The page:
Three mass shootersMass shooting deaths, enormous in human pain and suffering and tragic as they are, represent approximately 1% of all homicides in the U.S. Shooting rampages come in generally three distinct types. The first type is the politically motivated shooting, as with the 2017 infamous Republican Congressional baseball practice shooting in which House Majority Whip Steve Scalise was shot and wounded along with three other people. The second type are those motivated by terrorism, which in our day is almost always Islamic terrorism inspired by jihad, whether home grown or foreign. The third type and the most common in the U.S. is the MSD syndrome, which I have come to categorize as a mental disorder, and this article concerns only this last type.

Paddock’s motives are yet to be ascertained but we now know he was “a high stakes gambler,” which I take to be a gambling disorder as categorized in psychiatry in the Diagnostic and Statistical Manual of Mental Disorders (DSM-5). Details are slow to come in but according to police, “his casino transactions were in the tens of thousands of dollars prior to the shooting.”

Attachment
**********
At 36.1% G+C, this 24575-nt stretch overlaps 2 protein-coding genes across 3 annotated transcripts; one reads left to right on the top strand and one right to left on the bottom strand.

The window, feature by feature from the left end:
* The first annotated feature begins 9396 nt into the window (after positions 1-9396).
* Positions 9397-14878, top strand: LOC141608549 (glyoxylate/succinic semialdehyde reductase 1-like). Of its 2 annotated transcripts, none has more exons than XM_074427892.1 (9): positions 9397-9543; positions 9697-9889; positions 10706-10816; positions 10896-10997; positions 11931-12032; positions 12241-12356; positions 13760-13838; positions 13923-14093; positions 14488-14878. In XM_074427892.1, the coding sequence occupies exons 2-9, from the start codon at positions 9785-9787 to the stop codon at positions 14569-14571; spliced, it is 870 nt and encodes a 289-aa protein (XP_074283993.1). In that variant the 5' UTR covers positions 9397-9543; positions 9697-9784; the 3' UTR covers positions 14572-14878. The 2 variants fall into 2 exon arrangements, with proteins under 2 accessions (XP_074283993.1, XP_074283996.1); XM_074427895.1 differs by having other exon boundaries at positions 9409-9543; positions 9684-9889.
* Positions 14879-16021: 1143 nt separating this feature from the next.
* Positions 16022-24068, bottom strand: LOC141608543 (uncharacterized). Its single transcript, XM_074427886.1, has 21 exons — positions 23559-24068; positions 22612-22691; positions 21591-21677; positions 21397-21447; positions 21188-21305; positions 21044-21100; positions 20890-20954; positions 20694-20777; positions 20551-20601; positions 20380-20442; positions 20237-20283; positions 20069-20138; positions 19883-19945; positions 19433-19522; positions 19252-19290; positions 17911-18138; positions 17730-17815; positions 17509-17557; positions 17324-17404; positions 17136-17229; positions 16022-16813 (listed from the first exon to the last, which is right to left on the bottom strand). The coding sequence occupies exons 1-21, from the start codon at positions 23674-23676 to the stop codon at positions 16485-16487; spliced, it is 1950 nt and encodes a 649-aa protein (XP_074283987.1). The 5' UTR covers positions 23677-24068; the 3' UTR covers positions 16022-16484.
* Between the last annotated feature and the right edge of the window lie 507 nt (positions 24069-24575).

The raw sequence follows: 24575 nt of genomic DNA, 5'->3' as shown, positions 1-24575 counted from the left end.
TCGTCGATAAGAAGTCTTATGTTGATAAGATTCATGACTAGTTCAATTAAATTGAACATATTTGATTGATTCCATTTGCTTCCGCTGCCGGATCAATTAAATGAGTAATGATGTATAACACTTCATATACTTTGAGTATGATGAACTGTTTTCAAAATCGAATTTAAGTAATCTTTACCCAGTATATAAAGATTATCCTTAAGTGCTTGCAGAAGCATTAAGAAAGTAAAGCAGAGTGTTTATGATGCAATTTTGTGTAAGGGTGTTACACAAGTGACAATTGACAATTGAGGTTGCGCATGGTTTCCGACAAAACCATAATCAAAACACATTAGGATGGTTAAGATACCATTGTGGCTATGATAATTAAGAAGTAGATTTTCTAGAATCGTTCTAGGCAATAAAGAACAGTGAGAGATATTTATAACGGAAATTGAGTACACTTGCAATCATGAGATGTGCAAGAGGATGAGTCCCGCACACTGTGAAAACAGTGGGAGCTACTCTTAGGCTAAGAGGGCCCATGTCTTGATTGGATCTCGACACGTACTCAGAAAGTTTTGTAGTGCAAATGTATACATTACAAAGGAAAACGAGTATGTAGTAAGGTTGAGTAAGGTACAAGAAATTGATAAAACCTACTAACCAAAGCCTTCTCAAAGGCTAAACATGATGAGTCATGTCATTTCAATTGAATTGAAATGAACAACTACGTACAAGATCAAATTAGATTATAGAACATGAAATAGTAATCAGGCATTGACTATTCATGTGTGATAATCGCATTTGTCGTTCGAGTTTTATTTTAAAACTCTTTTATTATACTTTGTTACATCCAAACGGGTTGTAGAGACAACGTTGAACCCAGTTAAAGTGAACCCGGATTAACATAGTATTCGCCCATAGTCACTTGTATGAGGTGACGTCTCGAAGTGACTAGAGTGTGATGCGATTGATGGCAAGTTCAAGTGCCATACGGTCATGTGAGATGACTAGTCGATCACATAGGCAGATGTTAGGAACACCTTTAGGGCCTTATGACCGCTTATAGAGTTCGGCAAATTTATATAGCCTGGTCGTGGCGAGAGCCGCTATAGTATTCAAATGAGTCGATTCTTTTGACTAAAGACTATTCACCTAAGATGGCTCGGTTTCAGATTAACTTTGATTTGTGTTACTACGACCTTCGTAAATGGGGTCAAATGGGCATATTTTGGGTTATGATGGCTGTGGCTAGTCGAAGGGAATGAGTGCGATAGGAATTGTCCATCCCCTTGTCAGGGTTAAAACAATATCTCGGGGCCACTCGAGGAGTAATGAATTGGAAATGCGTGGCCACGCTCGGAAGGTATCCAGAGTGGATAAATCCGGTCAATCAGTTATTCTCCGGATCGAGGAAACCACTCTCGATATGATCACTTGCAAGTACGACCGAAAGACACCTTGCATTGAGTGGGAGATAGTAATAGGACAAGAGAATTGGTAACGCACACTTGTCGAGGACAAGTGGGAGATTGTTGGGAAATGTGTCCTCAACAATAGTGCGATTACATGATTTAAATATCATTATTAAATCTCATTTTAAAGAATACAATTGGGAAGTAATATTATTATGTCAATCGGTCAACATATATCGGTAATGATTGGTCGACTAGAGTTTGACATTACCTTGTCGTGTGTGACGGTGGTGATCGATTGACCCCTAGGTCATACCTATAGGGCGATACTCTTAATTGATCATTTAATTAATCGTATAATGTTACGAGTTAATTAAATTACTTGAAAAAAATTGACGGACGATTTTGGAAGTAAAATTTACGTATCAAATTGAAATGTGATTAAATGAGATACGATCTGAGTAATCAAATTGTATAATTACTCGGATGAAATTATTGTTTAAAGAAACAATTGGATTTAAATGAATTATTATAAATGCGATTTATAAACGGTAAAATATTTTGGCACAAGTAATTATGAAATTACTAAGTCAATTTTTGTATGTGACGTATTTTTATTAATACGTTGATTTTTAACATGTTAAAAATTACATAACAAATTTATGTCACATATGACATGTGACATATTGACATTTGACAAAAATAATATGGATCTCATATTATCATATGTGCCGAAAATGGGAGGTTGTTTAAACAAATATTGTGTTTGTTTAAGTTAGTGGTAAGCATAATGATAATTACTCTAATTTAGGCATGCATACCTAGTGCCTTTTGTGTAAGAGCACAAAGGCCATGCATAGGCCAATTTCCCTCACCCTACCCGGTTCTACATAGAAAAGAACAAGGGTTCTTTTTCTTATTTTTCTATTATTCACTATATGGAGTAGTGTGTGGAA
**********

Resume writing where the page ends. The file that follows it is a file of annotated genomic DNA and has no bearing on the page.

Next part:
Equally puzzling and requiring further investigation is that Paddock’s father was a bank robber who escaped from a federal prison and made it onto the FBI’s most-wanted list in 1969, and was described by the FBI as “psychopathic” with “suicidal tendencies.” Suffice to say we are only beginning to study psychopathy and unprovoked human aggression with biochemical and genetic markers, radioisotopes, and neuro-imaging techniques. Much work still needs to be done with these techniques to add to what we know from neuropsychiatry and clinical psychology.